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  • Perfect Pussy @ SXSW Bridge Show 3/13/2014
Tags: , / Credit: Nina Corcoran
Perfect Pussy

As the drunken apocalypse that is 6th St. and the heart of SXSW wound down Thursday night, a different show was just getting started off in another corner of Austin. Sometime in the afternoon, retweets had begun to make the rounds, announcing a show called “Above The Bridge” with a poster sardonically emblazoned with a cheesily romantic pink-hued image of Anthony Kiedis from the Red Hot Chili Peppers’ “Under The Bridge” video, like some sort of long-lost 1991 nightmare. Starting at 2:10 AM last night, Ex Cult, Nothing, and Perfect Pussy took to a pedestrian bridge standing above Lady Bird Lake, removed from the typical madness of downtown Austin. In the near distance, the only signs of life were the glowing reddish neon letters of Taco Cabana’s logo, and cars intermittently coasting quietly down the highway that ran alongside the river and below the final stragglers of Austin’s skyscrapers, themselves as silent and immobile as to suggest they’re never populated by humans, ever.

This was intentional. Though bridge shows are a frequent SXSW occurrence and — to some longtime attendees — a hallowed tradition more in touch with the festival’s roots than its current, more corporate-friendly situation, this wasn’t officially sanctioned by the city. So, you had to get just a little off the beaten path, and you had to know where to look. Or get close enough to follow the rumbling noise of Perfect Pussy’s opening set echoing over the water.

Working with a small setup of two speakers and a generator, the bands played in small circles, tightly enclosed by a crowd pressed together in an effort to gain either visibility or warmth in the chillier winds that came off the lake. Perfect Pussy has been making the rounds already at SXSW, blasting through short, no-nonsense sets comprised of songs from their forthcoming, much-hyped debut LP, Say Yes To Love. Frontwoman Meredith Graves thrashed around as usual, wearing a floor-length silver skirt, the shimmery surface of which contrasted with the tattoos lining her bare arms and the veins pulsing in her neck. She was actually barely audible through the mic itself, but due to the close proximity you could still hear her full-throated screams un-amplified, which gave the experience a heightened sense of the fury and intimacy that comes with any Perfect Pussy set. When they finished, Greg Ambler threw his bass over the rail and down into the shadowy water below us.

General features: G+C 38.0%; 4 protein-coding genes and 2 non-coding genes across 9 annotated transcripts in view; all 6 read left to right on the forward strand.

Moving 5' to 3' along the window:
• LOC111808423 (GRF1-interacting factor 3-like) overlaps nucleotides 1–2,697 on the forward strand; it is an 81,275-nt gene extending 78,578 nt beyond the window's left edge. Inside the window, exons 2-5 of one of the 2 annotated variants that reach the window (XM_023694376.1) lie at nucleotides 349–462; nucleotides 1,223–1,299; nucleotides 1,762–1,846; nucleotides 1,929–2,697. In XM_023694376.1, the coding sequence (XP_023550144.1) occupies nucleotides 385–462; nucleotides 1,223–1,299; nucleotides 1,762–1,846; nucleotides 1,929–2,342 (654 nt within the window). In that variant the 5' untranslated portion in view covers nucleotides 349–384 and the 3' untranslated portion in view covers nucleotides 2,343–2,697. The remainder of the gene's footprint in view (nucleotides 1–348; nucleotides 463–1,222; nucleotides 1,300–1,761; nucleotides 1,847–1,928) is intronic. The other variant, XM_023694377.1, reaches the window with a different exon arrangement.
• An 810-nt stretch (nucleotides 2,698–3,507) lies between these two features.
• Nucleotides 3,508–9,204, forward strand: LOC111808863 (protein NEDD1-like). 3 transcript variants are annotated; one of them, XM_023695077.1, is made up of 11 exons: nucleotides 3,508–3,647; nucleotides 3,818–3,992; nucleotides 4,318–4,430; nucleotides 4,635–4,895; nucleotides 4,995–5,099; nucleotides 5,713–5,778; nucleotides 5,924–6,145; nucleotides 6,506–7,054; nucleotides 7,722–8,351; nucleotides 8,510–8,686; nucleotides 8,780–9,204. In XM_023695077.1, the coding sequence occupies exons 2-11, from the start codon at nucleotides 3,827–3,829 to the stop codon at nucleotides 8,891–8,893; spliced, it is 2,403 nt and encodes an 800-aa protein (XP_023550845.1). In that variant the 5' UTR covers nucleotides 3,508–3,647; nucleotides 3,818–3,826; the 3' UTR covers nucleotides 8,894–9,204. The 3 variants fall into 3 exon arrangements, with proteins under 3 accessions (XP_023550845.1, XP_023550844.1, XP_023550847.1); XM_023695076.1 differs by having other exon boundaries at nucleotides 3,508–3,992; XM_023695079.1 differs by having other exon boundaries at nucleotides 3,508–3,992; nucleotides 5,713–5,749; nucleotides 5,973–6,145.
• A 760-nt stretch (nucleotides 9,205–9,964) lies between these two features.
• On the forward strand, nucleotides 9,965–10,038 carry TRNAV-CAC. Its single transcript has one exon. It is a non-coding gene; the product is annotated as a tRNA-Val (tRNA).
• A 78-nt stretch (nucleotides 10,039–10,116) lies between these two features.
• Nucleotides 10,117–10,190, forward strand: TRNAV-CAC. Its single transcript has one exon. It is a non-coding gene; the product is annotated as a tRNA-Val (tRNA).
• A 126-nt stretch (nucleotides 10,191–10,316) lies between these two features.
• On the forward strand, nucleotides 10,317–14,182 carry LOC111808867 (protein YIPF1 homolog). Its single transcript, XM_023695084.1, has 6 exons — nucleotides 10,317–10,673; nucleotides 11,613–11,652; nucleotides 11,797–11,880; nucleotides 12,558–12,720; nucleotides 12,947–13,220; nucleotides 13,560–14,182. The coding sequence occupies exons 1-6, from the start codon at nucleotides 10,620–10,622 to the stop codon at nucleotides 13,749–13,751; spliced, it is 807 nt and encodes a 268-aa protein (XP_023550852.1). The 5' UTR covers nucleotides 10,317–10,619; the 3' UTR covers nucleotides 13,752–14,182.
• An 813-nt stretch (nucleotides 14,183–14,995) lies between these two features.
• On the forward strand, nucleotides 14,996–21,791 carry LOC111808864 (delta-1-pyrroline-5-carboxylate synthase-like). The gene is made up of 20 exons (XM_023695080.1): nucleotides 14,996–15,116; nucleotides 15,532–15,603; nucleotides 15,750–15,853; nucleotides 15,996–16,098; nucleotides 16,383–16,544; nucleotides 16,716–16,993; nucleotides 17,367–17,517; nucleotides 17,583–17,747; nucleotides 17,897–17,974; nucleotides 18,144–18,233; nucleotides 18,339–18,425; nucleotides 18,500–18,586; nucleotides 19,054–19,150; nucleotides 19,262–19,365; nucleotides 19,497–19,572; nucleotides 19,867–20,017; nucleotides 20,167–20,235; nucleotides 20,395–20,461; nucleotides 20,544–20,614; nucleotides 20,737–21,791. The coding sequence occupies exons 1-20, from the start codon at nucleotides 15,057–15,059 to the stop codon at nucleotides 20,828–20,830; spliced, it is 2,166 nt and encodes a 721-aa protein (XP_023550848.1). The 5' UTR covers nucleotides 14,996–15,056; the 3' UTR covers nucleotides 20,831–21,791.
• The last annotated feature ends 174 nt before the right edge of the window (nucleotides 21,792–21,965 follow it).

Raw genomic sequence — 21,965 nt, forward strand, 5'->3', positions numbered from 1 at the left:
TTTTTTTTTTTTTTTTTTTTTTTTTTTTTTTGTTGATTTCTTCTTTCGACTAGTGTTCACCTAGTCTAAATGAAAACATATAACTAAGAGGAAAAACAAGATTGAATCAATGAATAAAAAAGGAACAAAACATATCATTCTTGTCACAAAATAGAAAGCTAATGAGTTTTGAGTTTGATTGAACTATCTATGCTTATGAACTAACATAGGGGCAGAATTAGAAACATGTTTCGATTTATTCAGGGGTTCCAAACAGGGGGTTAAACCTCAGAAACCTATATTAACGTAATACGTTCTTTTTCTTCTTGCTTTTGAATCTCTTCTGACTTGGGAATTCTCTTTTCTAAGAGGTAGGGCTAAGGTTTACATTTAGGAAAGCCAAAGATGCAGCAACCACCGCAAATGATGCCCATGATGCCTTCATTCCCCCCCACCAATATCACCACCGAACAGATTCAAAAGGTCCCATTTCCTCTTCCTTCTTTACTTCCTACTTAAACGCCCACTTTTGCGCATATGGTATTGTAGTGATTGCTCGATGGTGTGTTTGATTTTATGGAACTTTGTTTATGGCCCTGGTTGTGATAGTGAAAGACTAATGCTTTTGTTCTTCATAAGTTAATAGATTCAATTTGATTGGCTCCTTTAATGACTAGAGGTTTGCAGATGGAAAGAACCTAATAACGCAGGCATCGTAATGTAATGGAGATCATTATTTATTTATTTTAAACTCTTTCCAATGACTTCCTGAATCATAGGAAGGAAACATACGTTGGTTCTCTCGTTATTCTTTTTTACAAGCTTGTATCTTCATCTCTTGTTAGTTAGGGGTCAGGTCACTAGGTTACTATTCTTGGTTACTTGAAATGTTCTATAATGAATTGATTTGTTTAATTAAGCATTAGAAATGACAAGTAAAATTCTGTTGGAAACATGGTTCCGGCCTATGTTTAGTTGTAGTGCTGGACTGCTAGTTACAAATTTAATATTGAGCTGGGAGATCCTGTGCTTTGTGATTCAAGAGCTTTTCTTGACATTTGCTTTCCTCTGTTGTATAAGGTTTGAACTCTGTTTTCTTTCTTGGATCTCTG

Philadelphia’s Nothing came on next. True to the shoegaze tradition they draw upon, Nothing’s vocals are often low in the mix — another textural element rather than a lead. After a brief soundcheck where they teased the intro to Nirvana’s “Heart-Shaped Box,” they played a set where those vocals ceded almost entirely to layers of churning, billowy guitar distortion, the occasional punk-inflected drumbeat an underpinning keeping it all from becoming entirely diffuse and floating off altogether. Some fans climbed onto the bridge’s landscaping in order to get a better vantage point, while others broke off into satellite groups where they could talk and have a cigarette without fear of burning those still shoulder to shoulder right in front of Nothing. At times, it took on the feeling of a bunch of people throwing a party more so than a show, Nothing serving as the house band for a temporarily-claimed public space.